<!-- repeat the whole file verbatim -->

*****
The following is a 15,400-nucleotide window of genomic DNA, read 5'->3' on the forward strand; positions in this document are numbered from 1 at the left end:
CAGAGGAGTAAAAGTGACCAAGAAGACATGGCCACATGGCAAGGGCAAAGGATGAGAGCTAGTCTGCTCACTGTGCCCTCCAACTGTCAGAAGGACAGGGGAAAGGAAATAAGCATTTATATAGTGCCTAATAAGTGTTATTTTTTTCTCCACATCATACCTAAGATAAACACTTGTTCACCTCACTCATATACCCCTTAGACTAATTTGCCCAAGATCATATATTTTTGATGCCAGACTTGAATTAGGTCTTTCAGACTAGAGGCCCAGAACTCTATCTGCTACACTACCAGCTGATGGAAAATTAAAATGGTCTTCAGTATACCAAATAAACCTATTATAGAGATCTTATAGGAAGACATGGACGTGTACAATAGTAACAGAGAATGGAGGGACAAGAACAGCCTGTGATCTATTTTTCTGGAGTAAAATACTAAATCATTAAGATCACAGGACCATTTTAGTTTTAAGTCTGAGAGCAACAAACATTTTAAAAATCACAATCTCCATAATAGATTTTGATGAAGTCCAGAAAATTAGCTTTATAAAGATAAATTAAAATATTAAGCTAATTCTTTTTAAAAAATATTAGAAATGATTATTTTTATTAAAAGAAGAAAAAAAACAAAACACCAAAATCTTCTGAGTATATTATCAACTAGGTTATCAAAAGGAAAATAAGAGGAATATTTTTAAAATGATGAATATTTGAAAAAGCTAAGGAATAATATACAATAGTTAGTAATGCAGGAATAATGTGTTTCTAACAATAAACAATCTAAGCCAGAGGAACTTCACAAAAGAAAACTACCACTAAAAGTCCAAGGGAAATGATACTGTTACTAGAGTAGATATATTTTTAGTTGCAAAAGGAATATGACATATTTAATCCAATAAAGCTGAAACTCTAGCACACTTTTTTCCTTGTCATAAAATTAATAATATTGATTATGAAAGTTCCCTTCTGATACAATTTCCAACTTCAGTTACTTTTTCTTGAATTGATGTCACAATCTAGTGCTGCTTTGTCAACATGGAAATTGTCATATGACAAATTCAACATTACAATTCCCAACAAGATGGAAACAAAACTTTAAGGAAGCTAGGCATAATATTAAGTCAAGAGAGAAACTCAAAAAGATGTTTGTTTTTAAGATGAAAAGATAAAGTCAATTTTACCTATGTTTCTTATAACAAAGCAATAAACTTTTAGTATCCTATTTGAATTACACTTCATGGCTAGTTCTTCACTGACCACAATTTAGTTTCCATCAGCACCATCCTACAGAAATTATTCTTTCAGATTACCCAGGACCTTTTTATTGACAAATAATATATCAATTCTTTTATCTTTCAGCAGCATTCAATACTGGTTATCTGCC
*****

The following is a 15,400-nucleotide window of genomic DNA, read 5'->3' on the forward strand; positions in this document are numbered from 1 at the left end:
CAGAGGAGTAAAAGTGACCAAGAAGACATGGCCACATGGCAAGGGCAAAGGATGAGAGCTAGTCTGCTCACTGTGCCCTCCAACTGTCAGAAGGACAGGGGAAAGGAAATAAGCATTTATATAGTGCCTAATAAGTGTTATTTTTTTCTCCACATCATACCTAAGATAAACACTTGTTCACCTCACTCATATACCCCTTAGACTAATTTGCCCAAGATCATATATTTTTGATGCCAGACTTGAATTAGGTCTTTCAGACTAGAGGCCCAGAACTCTATCTGCTACACTACCAGCTGATGGAAAATTAAAATGGTCTTCAGTATACCAAATAAACCTATTATAGAGATCTTATAGGAAGACATGGACGTGTACAATAGTAACAGAGAATGGAGGGACAAGAACAGCCTGTGATCTATTTTTCTGGAGTAAAATACTAAATCATTAAGATCACAGGACCATTTTAGTTTTAAGTCTGAGAGCAACAAACATTTTAAAAATCACAATCTCCATAATAGATTTTGATGAAGTCCAGAAAATTAGCTTTATAAAGATAAATTAAAATATTAAGCTAATTCTTTTTAAAAAATATTAGAAATGATTATTTTTATTAAAAGAAGAAAAAAAACAAAACACCAAAATCTTCTGAGTATATTATCAACTAGGTTATCAAAAGGAAAATAAGAGGAATATTTTTAAAATGATGAATATTTGAAAAAGCTAAGGAATAATATACAATAGTTAGTAATGCAGGAATAATGTGTTTCTAACAATAAACAATCTAAGCCAGAGGAACTTCACAAAAGAAAACTACCACTAAAAGTCCAAGGGAAATGATACTGTTACTAGAGTAGATATATTTTTAGTTGCAAAAGGAATATGACATATTTAATCCAATAAAGCTGAAACTCTAGCACACTTTTTTCCTTGTCATAAAATTAATAATATTGATTATGAAAGTTCCCTTCTGATACAATTTCCAACTTCAGTTACTTTTTCTTGAATTGATGTCACAATCTAGTGCTGCTTTGTCAACATGGAAATTGTCATATGACAAATTCAACATTACAATTCCCAACAAGATGGAAACAAAACTTTAAGGAAGCTAGGCATAATATTAAGTCAAGAGAGAAACTCAAAAAGATGTTTGTTTTTAAGATGAAAAGATAAAGTCAATTTTACCTATGTTTCTTATAACAAAGCAATAAACTTTTAGTATCCTATTTGAATTACACTTCATGGCTAGTTCTTCACTGACCACAATTTAGTTTCCATCAGCACCATCCTACAGAAATTATTCTTTCAGATTACCCAGGACCTTTTTATTGACAAATAATATATCAATTCTTTTATCTTTCAGCAGCATTCAATACTGGTTATCTGCC